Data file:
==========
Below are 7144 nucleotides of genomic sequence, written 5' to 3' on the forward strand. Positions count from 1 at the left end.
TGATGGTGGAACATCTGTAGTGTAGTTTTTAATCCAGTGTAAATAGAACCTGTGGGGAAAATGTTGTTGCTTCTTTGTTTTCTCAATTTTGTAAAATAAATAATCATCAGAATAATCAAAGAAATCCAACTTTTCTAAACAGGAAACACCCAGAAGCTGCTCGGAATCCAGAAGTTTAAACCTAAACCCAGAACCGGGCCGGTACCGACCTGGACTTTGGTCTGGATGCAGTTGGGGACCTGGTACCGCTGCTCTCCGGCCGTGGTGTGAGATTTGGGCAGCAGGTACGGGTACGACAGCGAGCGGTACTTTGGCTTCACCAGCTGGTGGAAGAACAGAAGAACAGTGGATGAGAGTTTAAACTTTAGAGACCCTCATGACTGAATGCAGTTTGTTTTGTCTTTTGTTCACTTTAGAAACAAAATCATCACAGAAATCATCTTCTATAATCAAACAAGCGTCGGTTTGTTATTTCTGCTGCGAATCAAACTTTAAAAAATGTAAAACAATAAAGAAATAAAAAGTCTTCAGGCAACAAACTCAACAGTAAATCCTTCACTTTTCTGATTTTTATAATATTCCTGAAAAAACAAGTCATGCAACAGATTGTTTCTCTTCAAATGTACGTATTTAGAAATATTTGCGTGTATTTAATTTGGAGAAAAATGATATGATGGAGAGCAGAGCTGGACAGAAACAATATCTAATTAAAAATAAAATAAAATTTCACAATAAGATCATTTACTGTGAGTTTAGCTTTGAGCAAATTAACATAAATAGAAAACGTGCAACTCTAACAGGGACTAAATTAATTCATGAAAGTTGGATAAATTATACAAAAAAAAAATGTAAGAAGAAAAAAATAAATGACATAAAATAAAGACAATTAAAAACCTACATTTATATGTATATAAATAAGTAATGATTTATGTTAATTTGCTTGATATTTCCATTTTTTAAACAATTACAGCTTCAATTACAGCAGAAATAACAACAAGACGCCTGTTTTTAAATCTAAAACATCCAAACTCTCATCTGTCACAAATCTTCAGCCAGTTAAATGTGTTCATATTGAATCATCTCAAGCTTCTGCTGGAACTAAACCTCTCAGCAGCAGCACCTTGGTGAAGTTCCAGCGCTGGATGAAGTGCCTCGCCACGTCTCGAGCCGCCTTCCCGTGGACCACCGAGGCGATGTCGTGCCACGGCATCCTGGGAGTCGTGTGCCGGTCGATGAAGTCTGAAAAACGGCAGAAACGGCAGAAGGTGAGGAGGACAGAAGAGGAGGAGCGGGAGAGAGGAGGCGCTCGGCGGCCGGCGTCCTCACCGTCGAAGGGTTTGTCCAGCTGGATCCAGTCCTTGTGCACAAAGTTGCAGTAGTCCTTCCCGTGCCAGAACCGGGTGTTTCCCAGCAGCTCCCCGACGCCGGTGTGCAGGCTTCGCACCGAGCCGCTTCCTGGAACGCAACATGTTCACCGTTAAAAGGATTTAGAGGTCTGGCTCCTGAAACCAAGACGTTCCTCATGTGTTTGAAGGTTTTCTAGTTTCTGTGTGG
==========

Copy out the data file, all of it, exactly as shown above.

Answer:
Below are 7144 nucleotides of genomic sequence, written 5' to 3' on the forward strand. Positions count from 1 at the left end.
TGATGGTGGAACATCTGTAGTGTAGTTTTTAATCCAGTGTAAATAGAACCTGTGGGGAAAATGTTGTTGCTTCTTTGTTTTCTCAATTTTGTAAAATAAATAATCATCAGAATAATCAAAGAAATCCAACTTTTCTAAACAGGAAACACCCAGAAGCTGCTCGGAATCCAGAAGTTTAAACCTAAACCCAGAACCGGGCCGGTACCGACCTGGACTTTGGTCTGGATGCAGTTGGGGACCTGGTACCGCTGCTCTCCGGCCGTGGTGTGAGATTTGGGCAGCAGGTACGGGTACGACAGCGAGCGGTACTTTGGCTTCACCAGCTGGTGGAAGAACAGAAGAACAGTGGATGAGAGTTTAAACTTTAGAGACCCTCATGACTGAATGCAGTTTGTTTTGTCTTTTGTTCACTTTAGAAACAAAATCATCACAGAAATCATCTTCTATAATCAAACAAGCGTCGGTTTGTTATTTCTGCTGCGAATCAAACTTTAAAAAATGTAAAACAATAAAGAAATAAAAAGTCTTCAGGCAACAAACTCAACAGTAAATCCTTCACTTTTCTGATTTTTATAATATTCCTGAAAAAACAAGTCATGCAACAGATTGTTTCTCTTCAAATGTACGTATTTAGAAATATTTGCGTGTATTTAATTTGGAGAAAAATGATATGATGGAGAGCAGAGCTGGACAGAAACAATATCTAATTAAAAATAAAATAAAATTTCACAATAAGATCATTTACTGTGAGTTTAGCTTTGAGCAAATTAACATAAATAGAAAACGTGCAACTCTAACAGGGACTAAATTAATTCATGAAAGTTGGATAAATTATACAAAAAAAAAATGTAAGAAGAAAAAAATAAATGACATAAAATAAAGACAATTAAAAACCTACATTTATATGTATATAAATAAGTAATGATTTATGTTAATTTGCTTGATATTTCCATTTTTTAAACAATTACAGCTTCAATTACAGCAGAAATAACAACAAGACGCCTGTTTTTAAATCTAAAACATCCAAACTCTCATCTGTCACAAATCTTCAGCCAGTTAAATGTGTTCATATTGAATCATCTCAAGCTTCTGCTGGAACTAAACCTCTCAGCAGCAGCACCTTGGTGAAGTTCCAGCGCTGGATGAAGTGCCTCGCCACGTCTCGAGCCGCCTTCCCGTGGACCACCGAGGCGATGTCGTGCCACGGCATCCTGGGAGTCGTGTGCCGGTCGATGAAGTCTGAAAAACGGCAGAAACGGCAGAAGGTGAGGAGGACAGAAGAGGAGGAGCGGGAGAGAGGAGGCGCTCGGCGGCCGGCGTCCTCACCGTCGAAGGGTTTGTCCAGCTGGATCCAGTCCTTGTGCACAAAGTTGCAGTAGTCCTTCCCGTGCCAGAACCGGGTGTTTCCCAGCAGCTCCCCGACGCCGGTGTGCAGGCTTCGCACCGAGCCGCTTCCTGGAACGCAACATGTTCACCGTTAAAAGGATTTAGAGGTCTGGCTCCTGAAACCAAGACGTTCCTCATGTGTTTGAAGGTTTTCTAGTTTCTGTGTGG